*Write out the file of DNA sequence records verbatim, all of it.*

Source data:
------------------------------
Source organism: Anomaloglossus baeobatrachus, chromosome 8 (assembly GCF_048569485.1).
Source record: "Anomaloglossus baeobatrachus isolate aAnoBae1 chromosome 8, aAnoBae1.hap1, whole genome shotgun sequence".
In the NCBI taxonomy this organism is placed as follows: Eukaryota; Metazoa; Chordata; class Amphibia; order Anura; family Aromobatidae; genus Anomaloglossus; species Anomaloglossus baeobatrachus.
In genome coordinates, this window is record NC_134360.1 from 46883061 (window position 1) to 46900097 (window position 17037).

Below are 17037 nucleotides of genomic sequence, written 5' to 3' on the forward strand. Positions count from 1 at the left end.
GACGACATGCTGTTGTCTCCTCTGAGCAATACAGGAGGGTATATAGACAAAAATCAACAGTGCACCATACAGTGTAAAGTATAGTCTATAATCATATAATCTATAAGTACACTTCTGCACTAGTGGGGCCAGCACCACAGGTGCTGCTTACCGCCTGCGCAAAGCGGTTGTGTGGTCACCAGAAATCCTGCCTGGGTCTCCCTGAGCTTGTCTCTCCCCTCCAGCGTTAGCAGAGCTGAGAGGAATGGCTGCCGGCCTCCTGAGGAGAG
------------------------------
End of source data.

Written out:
Source organism: Anomaloglossus baeobatrachus, chromosome 8 (assembly GCF_048569485.1).
Source record: "Anomaloglossus baeobatrachus isolate aAnoBae1 chromosome 8, aAnoBae1.hap1, whole genome shotgun sequence".
In the NCBI taxonomy this organism is placed as follows: Eukaryota; Metazoa; Chordata; class Amphibia; order Anura; family Aromobatidae; genus Anomaloglossus; species Anomaloglossus baeobatrachus.
In genome coordinates, this window is record NC_134360.1 from 46883061 (window position 1) to 46900097 (window position 17037).

Below are 17037 nucleotides of genomic sequence, written 5' to 3' on the forward strand. Positions count from 1 at the left end.
GACGACATGCTGTTGTCTCCTCTGAGCAATACAGGAGGGTATATAGACAAAAATCAACAGTGCACCATACAGTGTAAAGTATAGTCTATAATCATATAATCTATAAGTACACTTCTGCACTAGTGGGGCCAGCACCACAGGTGCTGCTTACCGCCTGCGCAAAGCGGTTGTGTGGTCACCAGAAATCCTGCCTGGGTCTCCCTGAGCTTGTCTCTCCCCTCCAGCGTTAGCAGAGCTGAGAGGAATGGCTGCCGGCCTCCTGAGGAGAG